on Friday, December 14, 2018
Storing forage as baleage can be done with an in-line wrapper that continuously wraps bales in a long plastic-wrapped "tube," or by an individual bale wrapper located at the storage or processing site or one mounted on a "wrapping table" on the back of a baler.
Kim Mullenix, Auburn University’s Extension Beef Cattle Systems Specialist, says storing forage as baleage can be done with an in-line wrapper that continuously wraps bales in a long plastic-wrapped “tube,” or by an individual bale wrapper located at the storage or processing site or one mounted on a “wrapping table” on the back of a baler.
In-line wrappers are more expensive to purchase, but they can handle more bales per hour and can use less wrapping material. They require no additional tractor and usually require less labor. In-line wrapped bales require a storage area large enough to accommodate the long “tube” of forage, and space to access the tube when removing forage for feeding — and a method of sealing the tube after it is opened to remove forage.
Individual wrappers cost less initially and produce bales that can be transported individually while wrapped. They also handle fewer bales per hour than an in-line wrapper.
What & When
Baleage can be made from a variety of cool-season or warm-season forages adapted to the region, Mullenix explains.
“Cool-season annuals are an especially good fit for this system for two reasons, however: 1.) They represent a high quality forage source when harvested at the appropriate stage of maturity, and 2.) growers can work around some of the less than ideal conditions for drying down forages during the spring when rainfall, cooler weather and shorter days make conventional haying nearly impossible,” she explains.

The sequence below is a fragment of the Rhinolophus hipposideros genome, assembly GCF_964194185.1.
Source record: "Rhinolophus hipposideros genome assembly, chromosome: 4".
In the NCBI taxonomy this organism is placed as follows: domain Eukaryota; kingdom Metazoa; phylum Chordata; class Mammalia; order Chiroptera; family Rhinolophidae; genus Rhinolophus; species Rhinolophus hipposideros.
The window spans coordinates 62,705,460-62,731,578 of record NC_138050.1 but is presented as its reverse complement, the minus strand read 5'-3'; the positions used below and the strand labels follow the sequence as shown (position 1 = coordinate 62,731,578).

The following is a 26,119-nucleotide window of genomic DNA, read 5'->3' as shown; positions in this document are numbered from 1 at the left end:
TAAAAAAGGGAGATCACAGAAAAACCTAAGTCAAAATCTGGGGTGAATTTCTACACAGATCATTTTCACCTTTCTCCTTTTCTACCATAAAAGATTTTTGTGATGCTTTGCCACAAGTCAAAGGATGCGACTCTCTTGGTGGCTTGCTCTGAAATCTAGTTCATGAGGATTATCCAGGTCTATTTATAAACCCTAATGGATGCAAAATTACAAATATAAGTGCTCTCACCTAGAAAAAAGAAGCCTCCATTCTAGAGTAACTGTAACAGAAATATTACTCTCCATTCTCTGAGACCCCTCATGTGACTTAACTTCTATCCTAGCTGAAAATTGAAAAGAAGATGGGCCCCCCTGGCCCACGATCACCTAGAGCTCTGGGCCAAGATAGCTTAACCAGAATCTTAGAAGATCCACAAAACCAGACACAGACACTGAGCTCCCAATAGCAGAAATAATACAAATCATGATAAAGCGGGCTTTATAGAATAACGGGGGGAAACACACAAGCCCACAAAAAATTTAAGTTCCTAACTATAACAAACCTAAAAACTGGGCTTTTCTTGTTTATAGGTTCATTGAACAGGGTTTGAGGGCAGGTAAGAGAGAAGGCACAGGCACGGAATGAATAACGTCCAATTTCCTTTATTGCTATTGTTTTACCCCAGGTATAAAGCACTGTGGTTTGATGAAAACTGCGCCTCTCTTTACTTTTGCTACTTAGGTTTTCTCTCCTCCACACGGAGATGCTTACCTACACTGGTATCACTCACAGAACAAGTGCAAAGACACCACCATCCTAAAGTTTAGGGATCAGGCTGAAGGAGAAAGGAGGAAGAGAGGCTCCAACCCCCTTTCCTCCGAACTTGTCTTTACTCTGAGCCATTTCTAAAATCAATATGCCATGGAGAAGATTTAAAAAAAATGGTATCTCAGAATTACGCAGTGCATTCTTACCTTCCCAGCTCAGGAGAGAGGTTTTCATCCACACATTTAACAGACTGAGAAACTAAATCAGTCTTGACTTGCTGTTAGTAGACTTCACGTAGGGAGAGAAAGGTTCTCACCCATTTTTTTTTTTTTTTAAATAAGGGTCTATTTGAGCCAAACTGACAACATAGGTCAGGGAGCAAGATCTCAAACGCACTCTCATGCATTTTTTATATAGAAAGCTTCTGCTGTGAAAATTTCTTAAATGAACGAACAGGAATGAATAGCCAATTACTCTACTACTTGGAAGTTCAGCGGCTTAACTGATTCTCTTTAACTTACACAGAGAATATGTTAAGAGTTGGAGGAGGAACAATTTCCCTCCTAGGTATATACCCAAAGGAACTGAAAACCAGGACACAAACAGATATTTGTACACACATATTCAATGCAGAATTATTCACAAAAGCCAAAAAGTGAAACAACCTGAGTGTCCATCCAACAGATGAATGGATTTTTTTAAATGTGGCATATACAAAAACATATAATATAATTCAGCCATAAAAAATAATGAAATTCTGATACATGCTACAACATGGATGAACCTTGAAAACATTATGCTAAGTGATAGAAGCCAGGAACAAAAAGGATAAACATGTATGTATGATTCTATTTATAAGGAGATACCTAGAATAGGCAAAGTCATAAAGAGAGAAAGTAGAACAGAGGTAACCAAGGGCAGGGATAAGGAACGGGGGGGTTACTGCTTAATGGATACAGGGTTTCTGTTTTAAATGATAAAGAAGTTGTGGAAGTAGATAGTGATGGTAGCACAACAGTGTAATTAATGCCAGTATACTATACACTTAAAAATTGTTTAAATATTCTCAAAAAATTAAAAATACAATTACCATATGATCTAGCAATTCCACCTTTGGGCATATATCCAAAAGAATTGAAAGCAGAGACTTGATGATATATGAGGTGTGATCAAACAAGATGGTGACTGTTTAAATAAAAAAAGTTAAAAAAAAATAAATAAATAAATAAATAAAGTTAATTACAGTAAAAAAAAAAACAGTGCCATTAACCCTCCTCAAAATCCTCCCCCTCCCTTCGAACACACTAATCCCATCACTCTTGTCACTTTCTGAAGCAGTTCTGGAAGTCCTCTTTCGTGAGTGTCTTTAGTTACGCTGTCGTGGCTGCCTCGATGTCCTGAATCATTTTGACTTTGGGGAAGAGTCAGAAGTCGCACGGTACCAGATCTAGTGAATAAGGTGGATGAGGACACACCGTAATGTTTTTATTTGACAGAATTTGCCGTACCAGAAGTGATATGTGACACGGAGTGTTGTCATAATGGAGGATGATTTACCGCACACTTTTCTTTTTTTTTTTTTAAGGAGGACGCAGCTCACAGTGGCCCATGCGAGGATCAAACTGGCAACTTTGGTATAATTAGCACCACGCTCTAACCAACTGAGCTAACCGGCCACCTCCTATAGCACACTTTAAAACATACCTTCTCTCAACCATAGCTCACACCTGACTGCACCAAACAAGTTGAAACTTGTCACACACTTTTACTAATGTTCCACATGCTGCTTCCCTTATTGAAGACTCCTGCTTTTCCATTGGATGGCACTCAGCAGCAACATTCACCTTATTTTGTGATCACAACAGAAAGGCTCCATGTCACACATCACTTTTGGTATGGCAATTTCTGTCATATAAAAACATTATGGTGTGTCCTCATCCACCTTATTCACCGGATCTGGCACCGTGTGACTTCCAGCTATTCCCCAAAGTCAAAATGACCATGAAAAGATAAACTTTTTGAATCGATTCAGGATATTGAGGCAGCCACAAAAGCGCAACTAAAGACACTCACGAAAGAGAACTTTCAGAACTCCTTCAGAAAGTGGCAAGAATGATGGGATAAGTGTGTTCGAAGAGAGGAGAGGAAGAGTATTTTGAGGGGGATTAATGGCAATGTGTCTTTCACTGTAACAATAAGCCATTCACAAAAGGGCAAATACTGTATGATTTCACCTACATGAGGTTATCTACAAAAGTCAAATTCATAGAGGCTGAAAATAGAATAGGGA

The stage of plant maturity at harvest is the single largest factor affecting feeding value of baleage.
“Making baleage instead of hay does not guarantee a better quality product,” Mullenix explains. “What goes in must come out, and putting up low quality forage only means a low-quality feed product at the end of the day.”
Given the need for proper harvest timing, the overall feed value of baleage can be quite high, however, she says.
“Cool-season annual forages often range between 58-62% TDN when harvested at the appropriate stage of maturity. Crude protein values may range from 12-16%.
“These values are often sufficient to meet the nutritional needs of a mature brood cow without supplementation or significantly decreased supplementation needs,” she says.
As take from the article: Beef Producers Renewing Demand for Baleage Equipment - View the full article here.
Sydenstricker works with Show Me Shortline of Centralia to fulfill this product line - Call our Mexico dealership at 573-581-5900 with questions or learn more - http://www.showmeshortline.com/bale-wrappers.html